Peregrine Farm News Vol. 11 #6, 4/16/14

What’s been going on!

For some time I have been thinking about writing a piece on why the Carrboro Farmers’ Market is different and unique from all the other markets in the area.  With the recent N&O article about how difficult it is for farmers markets to take food stamps, in which they interviewed and mentioned many people and markets from across the state but the only nod to the Carrboro Market was about our novel idea to use the fees from our ATM (first farmers’ market in the state to have one) to support our SNAP program, I said maybe now is a good time.

I mean we only wrote the book on how farmers’ markets in North Carolina can independently accept SNAP (Supplemental Nutrition Assistance Program) better known as food stamps.  Starting almost a decade ago, the market tested out several different systems before going directly to the USDA and working through the bureaucracy so we could run our own more efficient program.  This was after meeting with state legislators and others to try and improve the currently available programs, researching the few markets across the country that were taking SNAP and running a multi-year, grant funded, test to determine exactly what the costs of the program to the market would be.  Then we did as we always do, we freely shared our knowledge with many other markets across the state and the country.

A bit of a digression but it is a perfect example of how the Carrboro Market operates and one of the ways that makes it different from all the other area markets.  But with so many markets in the Triangle area (at least 25 at last count and too many really) it is hard for people to decide which market they want to support.  Now I am not suggesting that you shouldn’t shop at a market that is close to you, especially if it has the selection and quality of products that you are looking for but sometimes you don’t have that option.

Yes because we are the oldest market in the area (35 years) and have the most vendors (over 80) of any of the non-state run markets, we have had many first chances to do things well.  First we are a producer’s only market that is run by the vendors not the town or the chamber of commerce or another outside group.  There are now a few other markets with that kind of governance in the state and mostly because we have promoted it to new markets as the best way to go by sharing our rules, by-laws and procedures with them, so that doesn’t make us different.

We were among the first to do many things now common to markets across the country.  Special events of all kinds (Tomato Day, Strawberry Day, Canning classes, etc.), the first with a pre-Thanksgiving market, the first to accept WIC checks, food stamps, etc., the first with an ATM, had the first certified organic farmers in NC, the first to allow farmers to take a year off without losing their space at market, the first to limit the number of crafts and prepared food sellers so that it would remain a farmers market, the list is long.  But most markets do all that now, so that doesn’t make us different.

There are two very important things that set the Carrboro Farmers’ Market apart from all others in the Triangle and I think the state.  First because we are a large and successful market, we have a very engaged and active membership which participates in market governance and elects and supports a very active Board of Directors.  The market has always pushed the envelope on what a market should be, not only to its customers but to its members as well.  It is being able to work on issues like food access to the community as a whole and taking care of our members needs that makes us different but most customers don’t see that side of the market.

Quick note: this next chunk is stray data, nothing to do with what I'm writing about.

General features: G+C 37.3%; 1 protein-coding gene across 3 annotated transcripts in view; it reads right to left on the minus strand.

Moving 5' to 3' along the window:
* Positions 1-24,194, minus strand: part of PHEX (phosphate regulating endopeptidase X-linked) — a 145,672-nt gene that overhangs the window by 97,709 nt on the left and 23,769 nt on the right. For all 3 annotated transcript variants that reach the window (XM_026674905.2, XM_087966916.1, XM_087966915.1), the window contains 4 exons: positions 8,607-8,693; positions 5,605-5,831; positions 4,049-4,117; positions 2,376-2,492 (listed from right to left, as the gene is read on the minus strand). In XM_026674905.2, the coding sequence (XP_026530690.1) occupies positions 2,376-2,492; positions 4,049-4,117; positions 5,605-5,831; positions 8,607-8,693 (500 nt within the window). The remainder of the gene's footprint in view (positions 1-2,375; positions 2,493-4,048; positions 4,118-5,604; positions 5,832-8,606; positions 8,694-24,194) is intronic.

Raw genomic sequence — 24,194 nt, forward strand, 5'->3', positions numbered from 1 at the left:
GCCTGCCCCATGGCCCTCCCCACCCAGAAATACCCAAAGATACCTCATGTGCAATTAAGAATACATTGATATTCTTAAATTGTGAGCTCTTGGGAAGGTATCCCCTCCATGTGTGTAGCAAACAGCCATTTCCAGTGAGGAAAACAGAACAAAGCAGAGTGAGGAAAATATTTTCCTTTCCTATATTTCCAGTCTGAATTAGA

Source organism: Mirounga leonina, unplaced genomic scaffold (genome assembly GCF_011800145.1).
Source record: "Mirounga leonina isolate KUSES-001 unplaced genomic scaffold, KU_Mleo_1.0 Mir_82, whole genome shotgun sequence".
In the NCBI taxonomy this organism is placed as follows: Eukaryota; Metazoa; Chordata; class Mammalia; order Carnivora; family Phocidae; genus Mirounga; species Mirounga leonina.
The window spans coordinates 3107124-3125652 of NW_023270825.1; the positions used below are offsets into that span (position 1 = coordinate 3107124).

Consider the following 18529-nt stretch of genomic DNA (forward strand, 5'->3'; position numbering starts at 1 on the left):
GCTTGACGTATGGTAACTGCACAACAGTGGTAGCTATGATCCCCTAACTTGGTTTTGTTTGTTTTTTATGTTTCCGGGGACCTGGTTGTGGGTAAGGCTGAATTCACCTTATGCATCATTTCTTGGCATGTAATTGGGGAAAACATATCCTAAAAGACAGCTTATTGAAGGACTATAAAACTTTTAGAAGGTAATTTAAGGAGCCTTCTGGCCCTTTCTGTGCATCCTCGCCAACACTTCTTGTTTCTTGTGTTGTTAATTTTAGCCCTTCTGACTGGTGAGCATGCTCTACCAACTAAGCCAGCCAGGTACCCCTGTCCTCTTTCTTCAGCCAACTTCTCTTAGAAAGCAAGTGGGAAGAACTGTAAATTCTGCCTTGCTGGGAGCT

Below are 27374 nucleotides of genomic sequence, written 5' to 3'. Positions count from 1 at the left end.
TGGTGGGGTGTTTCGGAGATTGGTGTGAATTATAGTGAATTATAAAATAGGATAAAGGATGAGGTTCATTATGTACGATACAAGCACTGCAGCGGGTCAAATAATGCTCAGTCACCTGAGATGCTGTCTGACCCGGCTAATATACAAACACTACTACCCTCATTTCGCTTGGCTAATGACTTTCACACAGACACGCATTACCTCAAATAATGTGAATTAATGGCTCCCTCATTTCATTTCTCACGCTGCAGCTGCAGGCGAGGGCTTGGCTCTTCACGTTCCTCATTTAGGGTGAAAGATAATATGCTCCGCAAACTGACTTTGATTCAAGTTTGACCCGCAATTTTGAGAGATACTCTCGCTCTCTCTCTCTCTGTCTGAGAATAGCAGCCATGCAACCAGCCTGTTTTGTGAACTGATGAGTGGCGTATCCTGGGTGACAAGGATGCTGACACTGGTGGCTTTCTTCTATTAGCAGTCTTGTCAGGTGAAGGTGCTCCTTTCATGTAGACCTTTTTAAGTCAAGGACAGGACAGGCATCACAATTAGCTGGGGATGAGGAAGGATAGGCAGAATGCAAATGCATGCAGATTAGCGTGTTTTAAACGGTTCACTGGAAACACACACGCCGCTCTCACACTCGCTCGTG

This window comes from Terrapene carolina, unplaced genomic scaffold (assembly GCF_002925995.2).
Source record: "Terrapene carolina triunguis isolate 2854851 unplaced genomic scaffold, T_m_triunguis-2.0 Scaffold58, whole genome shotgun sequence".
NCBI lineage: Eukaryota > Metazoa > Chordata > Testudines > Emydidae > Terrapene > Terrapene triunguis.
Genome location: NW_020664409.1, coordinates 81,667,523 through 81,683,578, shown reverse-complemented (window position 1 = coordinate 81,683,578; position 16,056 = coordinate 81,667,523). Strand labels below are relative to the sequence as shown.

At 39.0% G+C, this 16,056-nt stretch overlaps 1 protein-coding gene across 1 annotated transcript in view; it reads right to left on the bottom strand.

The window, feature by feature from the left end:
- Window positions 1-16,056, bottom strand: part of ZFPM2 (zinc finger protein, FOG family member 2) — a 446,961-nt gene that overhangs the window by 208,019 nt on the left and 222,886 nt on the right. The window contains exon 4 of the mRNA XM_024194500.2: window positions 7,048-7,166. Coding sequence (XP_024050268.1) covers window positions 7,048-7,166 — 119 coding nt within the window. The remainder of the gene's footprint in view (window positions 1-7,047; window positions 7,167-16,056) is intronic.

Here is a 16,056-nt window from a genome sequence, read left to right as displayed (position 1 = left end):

The single thing that makes our market unique, amongst all the markets in the area, is that we require the people selling at market be the owners of the business or their immediate family.  No other market has this rule.  All the other markets allow any employee to sell at market, you might be helped by someone who has a real stake in the food you are buying but many times not.  This is how many farms can sell at 5 and 6 markets a week, sometimes all on the same day!  Big families I guess.  At Carrboro, the person selling you the food is the one that produced it, the one whose feet are to the fire financially and whose reputation is on the line.  It is a farmer who has been recognized, regionally or nationally for their work or the person who developed the recipe and was written up in Food and Wine.

This makes it difficult for some of our vendors who don’t have employees and want to be able to sell at other markets or to take weeks off during the season but I think that it is what makes our members so active and engaged in running the Carrboro markets.  They are actually there representing their businesses and seeing how things are going at market every week so they share their ideas and concerns directly with the manager and Board, serve on committees and help to make the market the best it can be.

So the next time you are wondering what market to go to think about location and product diversity and maybe your favorite farmer but certainly if you want to actually talk to the people who grew your food, ask them how it was grown, what variety it is, how the season is affecting the crops or where the ingredients in the jam came from then there is only one market in the Triangle where you can be sure that will happen, Carrboro.

Picture of the Week


32 degrees this morning, the green green of  spring

What’s going to be at the market? Continue reading